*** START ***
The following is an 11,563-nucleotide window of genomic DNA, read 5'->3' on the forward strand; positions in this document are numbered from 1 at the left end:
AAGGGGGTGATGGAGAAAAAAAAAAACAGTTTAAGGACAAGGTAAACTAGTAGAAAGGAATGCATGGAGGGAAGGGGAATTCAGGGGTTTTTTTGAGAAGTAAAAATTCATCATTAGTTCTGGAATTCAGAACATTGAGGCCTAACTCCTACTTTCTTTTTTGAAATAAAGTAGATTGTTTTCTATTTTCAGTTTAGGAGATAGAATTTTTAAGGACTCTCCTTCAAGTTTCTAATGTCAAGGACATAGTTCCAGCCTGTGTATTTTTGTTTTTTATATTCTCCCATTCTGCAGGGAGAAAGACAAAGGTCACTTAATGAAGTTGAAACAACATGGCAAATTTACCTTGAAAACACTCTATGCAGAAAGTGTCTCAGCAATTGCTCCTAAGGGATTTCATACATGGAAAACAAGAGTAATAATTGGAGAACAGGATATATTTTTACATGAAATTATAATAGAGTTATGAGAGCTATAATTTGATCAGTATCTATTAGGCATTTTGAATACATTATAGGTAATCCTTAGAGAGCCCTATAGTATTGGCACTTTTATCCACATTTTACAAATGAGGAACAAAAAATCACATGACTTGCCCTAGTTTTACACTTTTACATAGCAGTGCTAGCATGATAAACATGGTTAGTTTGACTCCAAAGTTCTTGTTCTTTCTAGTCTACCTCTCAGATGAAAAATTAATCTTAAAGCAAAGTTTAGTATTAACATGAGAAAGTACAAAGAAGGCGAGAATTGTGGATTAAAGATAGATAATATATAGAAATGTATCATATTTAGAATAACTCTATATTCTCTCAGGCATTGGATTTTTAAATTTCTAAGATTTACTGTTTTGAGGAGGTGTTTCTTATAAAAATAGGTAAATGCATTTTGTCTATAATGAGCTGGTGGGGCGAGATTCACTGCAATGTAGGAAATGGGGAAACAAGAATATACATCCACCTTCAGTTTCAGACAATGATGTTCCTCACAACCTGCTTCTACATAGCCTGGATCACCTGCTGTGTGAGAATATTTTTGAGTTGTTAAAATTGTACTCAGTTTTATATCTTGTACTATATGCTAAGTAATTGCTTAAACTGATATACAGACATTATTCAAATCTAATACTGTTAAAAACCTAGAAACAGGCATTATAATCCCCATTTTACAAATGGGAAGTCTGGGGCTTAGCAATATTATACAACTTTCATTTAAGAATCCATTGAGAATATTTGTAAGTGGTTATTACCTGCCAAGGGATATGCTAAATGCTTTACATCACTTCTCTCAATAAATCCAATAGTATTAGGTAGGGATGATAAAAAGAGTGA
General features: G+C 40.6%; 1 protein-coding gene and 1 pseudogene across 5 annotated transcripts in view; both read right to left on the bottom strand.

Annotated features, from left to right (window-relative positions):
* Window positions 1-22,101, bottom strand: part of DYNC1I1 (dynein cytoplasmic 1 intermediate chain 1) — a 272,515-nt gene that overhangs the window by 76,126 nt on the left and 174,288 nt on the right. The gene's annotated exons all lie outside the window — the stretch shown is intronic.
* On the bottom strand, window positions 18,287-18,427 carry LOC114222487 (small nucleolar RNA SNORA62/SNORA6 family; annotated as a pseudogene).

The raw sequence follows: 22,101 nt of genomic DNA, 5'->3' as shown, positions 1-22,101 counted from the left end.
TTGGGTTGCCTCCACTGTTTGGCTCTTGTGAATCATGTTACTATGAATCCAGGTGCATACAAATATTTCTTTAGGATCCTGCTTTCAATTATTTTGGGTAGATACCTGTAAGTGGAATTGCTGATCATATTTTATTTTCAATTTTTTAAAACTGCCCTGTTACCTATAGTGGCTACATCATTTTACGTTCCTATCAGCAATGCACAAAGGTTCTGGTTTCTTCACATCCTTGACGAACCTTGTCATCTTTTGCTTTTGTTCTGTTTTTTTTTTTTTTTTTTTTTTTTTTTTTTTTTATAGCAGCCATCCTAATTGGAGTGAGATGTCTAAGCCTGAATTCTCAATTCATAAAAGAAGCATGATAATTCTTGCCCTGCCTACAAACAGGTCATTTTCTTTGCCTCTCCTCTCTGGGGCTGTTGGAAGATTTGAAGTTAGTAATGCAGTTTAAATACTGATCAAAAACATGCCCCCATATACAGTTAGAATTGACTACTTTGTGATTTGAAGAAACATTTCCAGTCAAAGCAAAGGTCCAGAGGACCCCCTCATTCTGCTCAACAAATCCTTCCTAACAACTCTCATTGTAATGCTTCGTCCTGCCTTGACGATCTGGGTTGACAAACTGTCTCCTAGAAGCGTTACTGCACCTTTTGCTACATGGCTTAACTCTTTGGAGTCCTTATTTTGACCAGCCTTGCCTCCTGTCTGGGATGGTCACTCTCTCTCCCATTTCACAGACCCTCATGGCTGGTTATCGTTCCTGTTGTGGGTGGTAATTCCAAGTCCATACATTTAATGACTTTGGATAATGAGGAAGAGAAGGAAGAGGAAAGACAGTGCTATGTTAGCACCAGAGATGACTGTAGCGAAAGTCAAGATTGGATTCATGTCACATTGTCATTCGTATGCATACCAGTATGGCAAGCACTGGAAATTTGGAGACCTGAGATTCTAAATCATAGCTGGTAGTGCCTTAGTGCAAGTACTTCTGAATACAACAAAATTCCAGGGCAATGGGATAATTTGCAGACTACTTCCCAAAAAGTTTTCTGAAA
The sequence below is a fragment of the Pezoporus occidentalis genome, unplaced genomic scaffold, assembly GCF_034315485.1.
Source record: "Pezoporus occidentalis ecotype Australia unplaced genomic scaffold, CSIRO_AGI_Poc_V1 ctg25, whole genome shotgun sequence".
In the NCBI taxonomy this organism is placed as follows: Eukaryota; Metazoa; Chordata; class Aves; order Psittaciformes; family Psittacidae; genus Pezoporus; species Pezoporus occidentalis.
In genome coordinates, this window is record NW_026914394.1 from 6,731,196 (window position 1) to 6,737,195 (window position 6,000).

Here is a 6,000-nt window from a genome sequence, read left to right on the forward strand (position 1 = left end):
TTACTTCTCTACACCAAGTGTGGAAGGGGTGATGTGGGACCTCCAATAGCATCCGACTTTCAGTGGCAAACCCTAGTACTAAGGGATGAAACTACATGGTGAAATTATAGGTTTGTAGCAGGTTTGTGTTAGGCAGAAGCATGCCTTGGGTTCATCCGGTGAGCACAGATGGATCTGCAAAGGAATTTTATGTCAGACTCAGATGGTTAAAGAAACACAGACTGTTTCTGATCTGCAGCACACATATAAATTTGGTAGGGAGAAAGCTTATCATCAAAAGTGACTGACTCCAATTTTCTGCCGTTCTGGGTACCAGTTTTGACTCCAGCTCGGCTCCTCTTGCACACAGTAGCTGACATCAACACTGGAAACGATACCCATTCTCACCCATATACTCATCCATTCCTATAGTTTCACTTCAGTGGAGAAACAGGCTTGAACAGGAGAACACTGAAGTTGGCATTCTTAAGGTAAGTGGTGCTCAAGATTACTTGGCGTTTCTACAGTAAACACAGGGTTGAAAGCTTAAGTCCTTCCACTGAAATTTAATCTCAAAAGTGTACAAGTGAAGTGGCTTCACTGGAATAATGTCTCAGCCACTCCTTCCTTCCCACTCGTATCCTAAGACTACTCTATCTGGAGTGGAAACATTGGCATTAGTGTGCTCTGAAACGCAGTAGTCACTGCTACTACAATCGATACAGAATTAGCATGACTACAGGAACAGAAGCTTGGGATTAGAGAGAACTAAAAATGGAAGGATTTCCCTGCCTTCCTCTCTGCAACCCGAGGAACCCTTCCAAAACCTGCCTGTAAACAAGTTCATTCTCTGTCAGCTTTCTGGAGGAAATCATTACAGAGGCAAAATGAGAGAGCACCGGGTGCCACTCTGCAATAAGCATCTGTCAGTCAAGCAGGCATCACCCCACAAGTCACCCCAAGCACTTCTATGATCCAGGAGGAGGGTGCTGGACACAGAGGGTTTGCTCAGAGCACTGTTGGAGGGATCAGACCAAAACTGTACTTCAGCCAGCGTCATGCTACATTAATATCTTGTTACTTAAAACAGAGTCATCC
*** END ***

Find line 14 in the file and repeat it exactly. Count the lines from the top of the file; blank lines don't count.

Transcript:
TTACTTCTCTACACCAAGTGTGGAAGGGGTGATGTGGGACCTCCAATAGCATCCGACTTTCAGTGGCAAACCCTAGTACTAAGGGATGAAACTACATGGTGAAATTATAGGTTTGTAGCAGGTTTGTGTTAGGCAGAAGCATGCCTTGGGTTCATCCGGTGAGCACAGATGGATCTGCAAAGGAATTTTATGTCAGACTCAGATGGTTAAAGAAACACAGACTGTTTCTGATCTGCAGCACACATATAAATTTGGTAGGGAGAAAGCTTATCATCAAAAGTGACTGACTCCAATTTTCTGCCGTTCTGGGTACCAGTTTTGACTCCAGCTCGGCTCCTCTTGCACACAGTAGCTGACATCAACACTGGAAACGATACCCATTCTCACCCATATACTCATCCATTCCTATAGTTTCACTTCAGTGGAGAAACAGGCTTGAACAGGAGAACACTGAAGTTGGCATTCTTAAGGTAAGTGGTGCTCAAGATTACTTGGCGTTTCTACAGTAAACACAGGGTTGAAAGCTTAAGTCCTTCCACTGAAATTTAATCTCAAAAGTGTACAAGTGAAGTGGCTTCACTGGAATAATGTCTCAGCCACTCCTTCCTTCCCACTCGTATCCTAAGACTACTCTATCTGGAGTGGAAACATTGGCATTAGTGTGCTCTGAAACGCAGTAGTCACTGCTACTACAATCGATACAGAATTAGCATGACTACAGGAACAGAAGCTTGGGATTAGAGAGAACTAAAAATGGAAGGATTTCCCTGCCTTCCTCTCTGCAACCCGAGGAACCCTTCCAAAACCTGCCTGTAAACAAGTTCATTCTCTGTCAGCTTTCTGGAGGAAATCATTACAGAGGCAAAATGAGAGAGCACCGGGTGCCACTCTGCAATAAGCATCTGTCAGTCAAGCAGGCATCACCCCACAAGTCACCCCAAGCACTTCTATGATCCAGGAGGAGGGTGCTGGACACAGAGGGTTTGCTCAGAGCACTGTTGGAGGGATCAGACCAAAACTGTACTTCAGCCAGCGTCATGCTACATTAATATCTTGTTACTTAAAACAGAGTCATCC